Top Satellite Companies and Users Join the DIFI Consortium to Accelerate the Industry’s Digital Transformation

PISCATAWAY, NJ: March 6, 2023:  The Digital Intermediate Frequency Interoperability Consortium (DIFI) announced today the addition of new member organizations to its growing family of satellite service, technology, and major user organizations.  Joining DIFI in the second half of 2022 were:

  • US Army C5ISR Center
  • Hughes Network Systems
  • Inmarsat
  • SES Engineering
  • Airbus Defense and Space
  • Safran Data Systems
  • Aurora Borealis Networks
  • Rincon Research Corporation

With the gain of these members, the DIFI membership now includes nearly 60 companies and agencies including the US Navy, Amazon Web Services, US Space Force, Microsoft, Defense Information Systems Agency, HawkEye 360, Kymeta, Kratos Defense & Space, Cobham, and Comtech.

“DIFI’s mission is to accelerate the digital transformation of the satellite industry,” said DIFI Board Chairman Stuart Daughtridge.  “That work starts with developing and making widely available a simple, open, interoperable Digital IF/RF standard that replaces the natural interoperability of analog IF signals and helps prevent vendor lock-in.  That’s why organizations like these are joining DIFI and serving on its Board: to help drive the future of the industry while ensuring that the evolving interoperability standard continues to meet their critical needs.”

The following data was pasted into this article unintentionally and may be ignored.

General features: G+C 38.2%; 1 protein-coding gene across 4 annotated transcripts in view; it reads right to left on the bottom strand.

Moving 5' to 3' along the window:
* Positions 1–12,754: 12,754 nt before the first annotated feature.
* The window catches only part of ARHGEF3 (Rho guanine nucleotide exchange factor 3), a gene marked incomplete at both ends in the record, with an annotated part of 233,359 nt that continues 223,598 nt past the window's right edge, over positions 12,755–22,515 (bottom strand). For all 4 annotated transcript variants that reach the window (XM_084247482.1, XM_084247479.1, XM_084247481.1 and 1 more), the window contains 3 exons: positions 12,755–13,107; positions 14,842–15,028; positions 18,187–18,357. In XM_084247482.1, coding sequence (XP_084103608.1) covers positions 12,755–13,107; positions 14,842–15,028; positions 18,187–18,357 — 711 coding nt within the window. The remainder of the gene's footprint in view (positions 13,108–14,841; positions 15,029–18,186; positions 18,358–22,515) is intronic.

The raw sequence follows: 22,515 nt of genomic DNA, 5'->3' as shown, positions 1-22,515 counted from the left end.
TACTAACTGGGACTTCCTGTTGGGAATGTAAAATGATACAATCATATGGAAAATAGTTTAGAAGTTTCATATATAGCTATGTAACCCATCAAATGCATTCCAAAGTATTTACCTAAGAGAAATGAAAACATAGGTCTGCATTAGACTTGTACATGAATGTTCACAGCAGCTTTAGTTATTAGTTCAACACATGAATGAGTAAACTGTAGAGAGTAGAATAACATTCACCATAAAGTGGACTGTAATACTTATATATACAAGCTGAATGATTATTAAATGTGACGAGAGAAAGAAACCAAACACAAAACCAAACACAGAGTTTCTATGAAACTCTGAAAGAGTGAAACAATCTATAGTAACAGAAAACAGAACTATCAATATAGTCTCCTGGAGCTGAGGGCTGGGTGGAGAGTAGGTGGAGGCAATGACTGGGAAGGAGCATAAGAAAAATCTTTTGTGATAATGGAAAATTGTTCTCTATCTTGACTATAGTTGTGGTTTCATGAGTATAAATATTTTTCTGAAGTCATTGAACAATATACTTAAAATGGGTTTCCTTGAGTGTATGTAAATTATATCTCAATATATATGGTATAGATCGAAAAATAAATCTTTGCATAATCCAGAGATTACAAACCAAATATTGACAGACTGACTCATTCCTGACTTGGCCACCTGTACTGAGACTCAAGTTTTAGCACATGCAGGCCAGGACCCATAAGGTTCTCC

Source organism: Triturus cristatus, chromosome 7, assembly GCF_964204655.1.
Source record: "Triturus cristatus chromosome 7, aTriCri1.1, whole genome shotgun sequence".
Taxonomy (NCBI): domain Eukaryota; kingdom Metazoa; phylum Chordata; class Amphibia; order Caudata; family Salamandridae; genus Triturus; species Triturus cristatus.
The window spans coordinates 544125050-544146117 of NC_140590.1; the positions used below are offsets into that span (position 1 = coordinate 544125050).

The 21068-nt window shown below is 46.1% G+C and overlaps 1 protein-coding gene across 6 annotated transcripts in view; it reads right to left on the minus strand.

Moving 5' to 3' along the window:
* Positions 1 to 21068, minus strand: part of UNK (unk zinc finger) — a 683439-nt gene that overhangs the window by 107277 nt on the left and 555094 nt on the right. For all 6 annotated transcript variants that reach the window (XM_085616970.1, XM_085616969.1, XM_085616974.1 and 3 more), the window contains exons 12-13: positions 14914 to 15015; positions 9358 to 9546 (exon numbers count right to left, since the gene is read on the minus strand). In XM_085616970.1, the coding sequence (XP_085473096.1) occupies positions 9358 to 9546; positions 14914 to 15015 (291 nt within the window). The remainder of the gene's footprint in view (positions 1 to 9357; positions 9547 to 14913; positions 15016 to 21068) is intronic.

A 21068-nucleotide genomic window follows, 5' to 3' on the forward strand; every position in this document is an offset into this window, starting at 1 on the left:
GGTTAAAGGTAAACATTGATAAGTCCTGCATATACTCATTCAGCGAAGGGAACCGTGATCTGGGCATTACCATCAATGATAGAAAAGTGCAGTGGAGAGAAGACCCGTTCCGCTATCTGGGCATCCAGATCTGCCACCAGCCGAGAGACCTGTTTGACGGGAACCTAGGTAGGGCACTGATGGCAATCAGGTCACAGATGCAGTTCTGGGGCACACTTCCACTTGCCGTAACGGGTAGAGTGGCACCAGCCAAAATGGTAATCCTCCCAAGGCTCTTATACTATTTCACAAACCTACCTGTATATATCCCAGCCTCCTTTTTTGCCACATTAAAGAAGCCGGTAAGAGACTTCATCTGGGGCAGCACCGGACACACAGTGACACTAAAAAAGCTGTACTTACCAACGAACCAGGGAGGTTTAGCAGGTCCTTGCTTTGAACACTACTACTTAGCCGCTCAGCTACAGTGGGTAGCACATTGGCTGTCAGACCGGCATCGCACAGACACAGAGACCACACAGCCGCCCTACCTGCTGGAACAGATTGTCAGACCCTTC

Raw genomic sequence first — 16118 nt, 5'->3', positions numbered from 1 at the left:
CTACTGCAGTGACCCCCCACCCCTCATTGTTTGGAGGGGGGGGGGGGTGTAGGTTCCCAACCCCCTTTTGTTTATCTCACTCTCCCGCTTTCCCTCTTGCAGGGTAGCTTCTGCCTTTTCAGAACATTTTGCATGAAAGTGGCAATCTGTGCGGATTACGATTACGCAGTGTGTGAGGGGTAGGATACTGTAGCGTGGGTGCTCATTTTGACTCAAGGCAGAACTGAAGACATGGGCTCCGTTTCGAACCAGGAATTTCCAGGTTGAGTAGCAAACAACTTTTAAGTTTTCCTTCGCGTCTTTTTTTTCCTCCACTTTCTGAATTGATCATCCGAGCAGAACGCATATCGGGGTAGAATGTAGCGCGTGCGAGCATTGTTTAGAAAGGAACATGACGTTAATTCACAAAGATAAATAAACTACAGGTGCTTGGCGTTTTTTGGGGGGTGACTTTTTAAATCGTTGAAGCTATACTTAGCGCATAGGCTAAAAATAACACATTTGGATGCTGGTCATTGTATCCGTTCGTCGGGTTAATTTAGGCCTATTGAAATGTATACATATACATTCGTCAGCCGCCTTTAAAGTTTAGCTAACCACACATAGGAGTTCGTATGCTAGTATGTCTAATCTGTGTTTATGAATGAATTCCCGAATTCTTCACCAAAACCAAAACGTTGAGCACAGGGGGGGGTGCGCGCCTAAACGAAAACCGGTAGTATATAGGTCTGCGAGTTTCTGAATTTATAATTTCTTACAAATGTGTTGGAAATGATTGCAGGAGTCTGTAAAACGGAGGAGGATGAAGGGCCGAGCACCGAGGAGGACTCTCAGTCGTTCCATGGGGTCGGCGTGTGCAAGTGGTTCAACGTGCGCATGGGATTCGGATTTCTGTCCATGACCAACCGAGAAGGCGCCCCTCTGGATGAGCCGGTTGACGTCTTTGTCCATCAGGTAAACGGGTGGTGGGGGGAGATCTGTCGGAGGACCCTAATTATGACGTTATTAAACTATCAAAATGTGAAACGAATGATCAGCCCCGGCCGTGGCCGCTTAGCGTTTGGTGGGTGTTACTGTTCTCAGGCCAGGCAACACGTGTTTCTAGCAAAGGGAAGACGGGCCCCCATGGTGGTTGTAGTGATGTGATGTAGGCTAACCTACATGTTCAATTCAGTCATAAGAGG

About DIFI

For a half-century, satellite communication relied on analog infrastructure on the ground, which was a good match for the static design of GEO broadcast services.   Today, that infrastructure is increasingly incapable of keeping pace with advances in space – HTS and VHTS satellites, software-defined satellites, LEO and MEO constellations – and the growing dominance of data in the traffic mix.

Digital transformation can only benefit the satellite industry and its customers if they adopt solutions that terrestrial telecom has long used: all-digital transport, virtualization of hardware into software and sophisticated automation and orchestration.  The DIFI standard opens the door to those solutions by enabling the exchange of pristine digital copies of analog signals, moving processes from proprietary hardware to commodity IT, and accelerating innovation that shrinks costs, speeds time-to-market improves quality of service, and creates new capabilities.



Joni Sterlacci